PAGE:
Poetry should be metered, because metered poetry is, quite simply, better than free verse.  This is for the same reason that realist art trumps impressionist art and that Baroque music trumps rock and roll and hip-hop. It is because art, in its best state, is not about the experience of the individual, it is about the shared experience of all humanity.

When you read a poem that is understandable and follows the most basic conventions that are accepted in the English-speaking world then it can be widely experienced and appreciated, whether by a young woman in Iowa or an old man in New Delhi.

The same goes for realist art and Baroque music. You may not like the poem, artwork, or music and may not find it particularly stimulating, but at the very least you can generally understand what it is, what some of its goals are, how it defines goodness, and how it strives toward that goodness. It is fairly easy to tell whether it has been executed decently or not.

In the case of a poem, if it maintains a balanced meter and if it relies on the standard conventions of poetry, such as rhyme, alliteration, metaphor, simile, and others, then it is clear what it values as good. Now, whether such a conventional poem is actually good or not will depend on the contemporary message being conveyed and whether or not it is clear, engaging, and worthwhile. The prerequisite, though, is that the poem meet the basic standards for being good otherwise your poem may have a message that is clear, engaging, and worthwhile, but the amount of people it would have the potential to reach would be severely fragmented and diminished.

The poetry, art, and music proliferated today moves further and further toward fragmentation in perspective. If you do not explain to a person why a modern poem, painting, or song is supposedly good, there is a strong chance he or she will have no idea that it is good at all.

More than Words

This is not merely a philosophical discussion. The shared experience of humanity, either ignored by most modern poetry, music, and art, or embraced by most classical poetry, music, and art, is something with real scientific implications. The most obvious being the Mozart effect whereby plants and children have been scientifically shown to benefit from listening to music by 18th century composer Wolfgang Amadeus Mozart.

Yet, the Mozart effect is really just the tip of the iceberg. British scientist Rupert Sheldrake calls this connection between our fellow men morphic resonance and posits that each person and animal has a morphogenetic field. The morphic resonance and morphogenetic fields operate across time and space with the connection being stronger between organisms and things that are similar.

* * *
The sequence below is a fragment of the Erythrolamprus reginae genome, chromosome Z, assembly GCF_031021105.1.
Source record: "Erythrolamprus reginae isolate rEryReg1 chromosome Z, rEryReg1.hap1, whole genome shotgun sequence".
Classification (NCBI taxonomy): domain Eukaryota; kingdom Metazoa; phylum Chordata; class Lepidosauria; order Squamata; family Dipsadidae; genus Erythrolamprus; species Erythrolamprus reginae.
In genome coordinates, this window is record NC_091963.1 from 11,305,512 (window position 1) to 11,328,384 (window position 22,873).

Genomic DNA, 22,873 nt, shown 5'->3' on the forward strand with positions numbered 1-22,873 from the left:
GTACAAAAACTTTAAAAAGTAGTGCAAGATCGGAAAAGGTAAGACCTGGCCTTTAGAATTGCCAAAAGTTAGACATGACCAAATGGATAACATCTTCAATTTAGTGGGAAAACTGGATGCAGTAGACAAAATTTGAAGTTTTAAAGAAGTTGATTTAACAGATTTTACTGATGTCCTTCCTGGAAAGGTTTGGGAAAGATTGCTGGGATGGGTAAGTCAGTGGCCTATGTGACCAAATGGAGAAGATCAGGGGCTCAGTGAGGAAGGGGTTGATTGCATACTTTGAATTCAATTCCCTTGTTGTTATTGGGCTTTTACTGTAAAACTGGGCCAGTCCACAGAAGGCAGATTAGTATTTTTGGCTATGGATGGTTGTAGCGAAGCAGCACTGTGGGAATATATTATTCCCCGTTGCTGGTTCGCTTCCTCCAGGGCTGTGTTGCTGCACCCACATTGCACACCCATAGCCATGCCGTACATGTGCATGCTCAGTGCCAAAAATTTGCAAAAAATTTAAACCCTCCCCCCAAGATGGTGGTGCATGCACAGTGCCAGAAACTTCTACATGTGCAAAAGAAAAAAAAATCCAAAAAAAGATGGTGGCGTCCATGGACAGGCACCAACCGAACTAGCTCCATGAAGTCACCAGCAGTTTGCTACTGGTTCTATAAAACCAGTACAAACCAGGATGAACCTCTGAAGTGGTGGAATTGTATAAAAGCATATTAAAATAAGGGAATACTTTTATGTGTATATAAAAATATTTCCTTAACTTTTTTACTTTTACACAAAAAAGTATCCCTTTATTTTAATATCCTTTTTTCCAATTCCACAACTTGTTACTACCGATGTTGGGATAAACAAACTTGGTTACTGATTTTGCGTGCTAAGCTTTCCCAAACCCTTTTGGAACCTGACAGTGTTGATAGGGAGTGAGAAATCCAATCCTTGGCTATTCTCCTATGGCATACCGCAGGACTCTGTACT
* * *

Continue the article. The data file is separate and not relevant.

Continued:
Sheldrake discusses these concepts in the context of the human genetic code. Modern science poured billions of dollars into the Human Genome Project with the theory being that we could find bad genes that cause diseases passed on, supposedly, in your genes from your parents and could find genes that explain your physical, and potentially mental, characteristics similarly passed on. Indeed, people today say something is “in his genes” or say someone has “bad genes” or “good genes.”

Sheldrake posits this whole approach is wrong. Mainstream science’s obsession with the human body and genes is like someone who, after seeing a television for the first time, takes it apart and wonders how the components create the images on the screen. It is the intangible signal coming in that creates the images. Similarly, it is the intangible morphogenetic fields and morphic resonance that determine what will happen. If your field is very similar to your father’s field and he had heart disease then it may be similarly warped in such a way as to create heart disease in you.

Sheldrake’s theory goes a long way in explaining inexplicable but observable phenomena in human and animal life. The implication for poetry and the arts is also profound. Regardless of what spiritual persuasion, or lack thereof, you may be from, reality as we know it is different from what mainstream science has told us. The intangible has much more power than we realize.

When poetry, art, or music aligns with the time-tested traditions left by millennia of poets, artists, and musicians and is widely accepted by people today, then it could truly have a positive impact on you and society, physically, mentally, and spiritually.  It positively activates the scientifically and undeniably real connection between all of us. Call it what you want: morphic resonance, the shared human experience, or simply good poetry.


Originally published on the Epoch Times.

Featured Image: “Sunset, Lake George, New York” by Jasper Francis Cropsey (1823-1900). (Courtesy of New York Historical Society)